Not all self-published work is grey in the night

greycatNot all self-published work is crap.

Not all mainstream books are good.

Many self-published works are excellent.

Many mainstream books are dire.

All true. But the demarcation between the two is blurring. A reader doesn’t give a toss who produced a book they love. The things they do notice are rubbishy covers, unintelligible blurb, coarse, porous paper, bleeding (in the technical sense) fonts, crammed text – and those are just the production values.

Inside, a reader wants a story with great characters and a satisfying, if possible, stunning resolution. They don’t want flowery over-writing, rubbish spelling and grammar, weak plotting, unbelievable twists, gaping plot holes, characters’ names changing mid-book, solutions parachuted in, inaccurate historical detail, etc.

I read a lot, and across many genres, and nothing out of the above two lists is missing from either type of publishing. But beautiful books, well-written, well-edited, exist along the whole publishing spectrum. It is no longer tenable to say self-publishing bad, mainstream good.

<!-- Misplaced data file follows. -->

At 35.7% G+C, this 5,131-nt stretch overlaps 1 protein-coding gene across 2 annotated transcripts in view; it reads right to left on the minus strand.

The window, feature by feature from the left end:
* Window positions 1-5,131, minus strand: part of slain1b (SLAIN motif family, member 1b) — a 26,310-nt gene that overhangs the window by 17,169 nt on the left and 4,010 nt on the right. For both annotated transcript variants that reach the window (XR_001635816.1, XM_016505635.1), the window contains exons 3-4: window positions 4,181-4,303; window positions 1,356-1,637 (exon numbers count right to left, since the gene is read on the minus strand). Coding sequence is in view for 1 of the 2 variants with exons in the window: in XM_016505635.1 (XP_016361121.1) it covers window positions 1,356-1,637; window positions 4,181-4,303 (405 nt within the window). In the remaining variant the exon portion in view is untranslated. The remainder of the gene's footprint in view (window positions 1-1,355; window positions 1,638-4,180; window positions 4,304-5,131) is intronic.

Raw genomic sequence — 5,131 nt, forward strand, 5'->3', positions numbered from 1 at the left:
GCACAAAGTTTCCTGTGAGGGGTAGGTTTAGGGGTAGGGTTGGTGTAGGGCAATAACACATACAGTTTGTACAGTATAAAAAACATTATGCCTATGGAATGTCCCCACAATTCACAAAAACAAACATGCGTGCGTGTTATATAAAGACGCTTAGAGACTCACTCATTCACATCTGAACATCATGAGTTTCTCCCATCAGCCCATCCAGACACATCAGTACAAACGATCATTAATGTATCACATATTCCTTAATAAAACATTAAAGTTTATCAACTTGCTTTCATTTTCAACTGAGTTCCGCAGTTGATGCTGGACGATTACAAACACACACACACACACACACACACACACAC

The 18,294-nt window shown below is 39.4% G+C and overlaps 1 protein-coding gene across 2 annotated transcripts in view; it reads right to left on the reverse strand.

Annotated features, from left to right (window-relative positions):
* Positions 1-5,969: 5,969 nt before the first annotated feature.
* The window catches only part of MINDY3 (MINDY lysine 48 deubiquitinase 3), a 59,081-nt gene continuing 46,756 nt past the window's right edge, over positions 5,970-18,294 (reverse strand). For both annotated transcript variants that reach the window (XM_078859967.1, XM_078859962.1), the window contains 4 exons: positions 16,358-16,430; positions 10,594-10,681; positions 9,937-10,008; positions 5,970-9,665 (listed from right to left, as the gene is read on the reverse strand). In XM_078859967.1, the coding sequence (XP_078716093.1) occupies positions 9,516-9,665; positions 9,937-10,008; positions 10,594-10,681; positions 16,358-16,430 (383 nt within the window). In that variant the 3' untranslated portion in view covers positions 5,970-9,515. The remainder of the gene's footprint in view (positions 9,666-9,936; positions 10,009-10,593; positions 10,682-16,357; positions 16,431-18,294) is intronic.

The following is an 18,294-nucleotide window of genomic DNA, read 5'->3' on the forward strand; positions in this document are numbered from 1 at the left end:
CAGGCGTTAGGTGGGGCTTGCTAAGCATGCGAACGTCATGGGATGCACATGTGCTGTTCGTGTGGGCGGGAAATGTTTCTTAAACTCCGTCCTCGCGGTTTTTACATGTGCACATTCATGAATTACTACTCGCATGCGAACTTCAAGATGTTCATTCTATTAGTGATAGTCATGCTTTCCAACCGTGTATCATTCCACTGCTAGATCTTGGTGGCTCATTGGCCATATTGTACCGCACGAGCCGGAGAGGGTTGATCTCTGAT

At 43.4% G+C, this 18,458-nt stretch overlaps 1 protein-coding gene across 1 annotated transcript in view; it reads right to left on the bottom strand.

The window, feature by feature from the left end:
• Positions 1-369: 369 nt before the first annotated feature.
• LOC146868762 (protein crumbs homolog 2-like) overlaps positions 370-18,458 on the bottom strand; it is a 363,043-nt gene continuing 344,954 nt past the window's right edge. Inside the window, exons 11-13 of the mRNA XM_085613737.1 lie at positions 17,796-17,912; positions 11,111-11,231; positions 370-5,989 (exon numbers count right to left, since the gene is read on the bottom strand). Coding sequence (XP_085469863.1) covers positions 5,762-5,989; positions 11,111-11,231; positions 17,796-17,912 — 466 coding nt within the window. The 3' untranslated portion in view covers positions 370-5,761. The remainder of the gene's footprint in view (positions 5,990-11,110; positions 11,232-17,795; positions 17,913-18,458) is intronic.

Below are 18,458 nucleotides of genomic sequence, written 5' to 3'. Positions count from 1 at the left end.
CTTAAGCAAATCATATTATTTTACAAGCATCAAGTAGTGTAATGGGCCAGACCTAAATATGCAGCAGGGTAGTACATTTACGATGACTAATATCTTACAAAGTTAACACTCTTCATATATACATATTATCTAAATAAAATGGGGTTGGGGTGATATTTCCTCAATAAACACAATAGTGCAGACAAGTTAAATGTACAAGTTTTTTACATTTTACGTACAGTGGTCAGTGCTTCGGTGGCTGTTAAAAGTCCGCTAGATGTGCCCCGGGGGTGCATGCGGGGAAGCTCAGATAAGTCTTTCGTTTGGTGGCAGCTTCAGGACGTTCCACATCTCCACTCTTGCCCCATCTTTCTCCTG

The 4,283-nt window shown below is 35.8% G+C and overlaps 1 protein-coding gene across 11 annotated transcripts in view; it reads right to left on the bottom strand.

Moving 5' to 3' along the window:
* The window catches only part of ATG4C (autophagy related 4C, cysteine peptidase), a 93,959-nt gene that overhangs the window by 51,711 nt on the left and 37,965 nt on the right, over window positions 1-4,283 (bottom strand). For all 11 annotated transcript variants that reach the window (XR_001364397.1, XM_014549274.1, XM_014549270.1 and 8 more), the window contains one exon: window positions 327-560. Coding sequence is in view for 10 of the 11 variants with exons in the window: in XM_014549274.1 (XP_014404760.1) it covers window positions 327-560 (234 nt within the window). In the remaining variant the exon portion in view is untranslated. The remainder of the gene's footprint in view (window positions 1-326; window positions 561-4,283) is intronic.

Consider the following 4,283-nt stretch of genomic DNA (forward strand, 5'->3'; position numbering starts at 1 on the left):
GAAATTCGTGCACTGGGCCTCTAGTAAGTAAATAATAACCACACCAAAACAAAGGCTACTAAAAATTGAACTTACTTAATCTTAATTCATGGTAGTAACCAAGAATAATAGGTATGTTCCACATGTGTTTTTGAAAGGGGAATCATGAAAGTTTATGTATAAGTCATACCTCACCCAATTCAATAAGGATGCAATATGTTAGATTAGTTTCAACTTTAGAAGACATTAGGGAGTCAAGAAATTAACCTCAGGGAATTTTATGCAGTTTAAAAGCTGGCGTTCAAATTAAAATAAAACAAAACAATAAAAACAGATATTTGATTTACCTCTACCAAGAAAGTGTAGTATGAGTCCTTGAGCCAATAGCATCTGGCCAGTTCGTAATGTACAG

The idea STILL persists that self-publishers don’t use copy editors, proofreaders, cover designers and other professionals. Um, they do. At the recent London Book Fair, services for the independent authors were prominent and varied.

As in mainstream, there is self-published rubbish out there – the write-it-in-a-month-and-bung-it-up-on-Amazon stuff. But something that is often not recognised is that self (sometimes known as indie) publishing has evolved from its homogeneous start and split into a variety of levels. At the top end are the well-written, well-edited, well-designed books with professional covers, sometimes produced by the author themselves, a group/collective they belong to or with bought-in services of all types. Their genres are often crossover, something that the mainstream publishing sector may not wish to take a risk on in difficult economic times. But these books are not to be dismissed and they sell in their thousands and thousands. Like mainstream, there are self-published authors whose books may only sell a few hundred, but who receive good reviews. While not bestseller books, they should not be dismissed, either.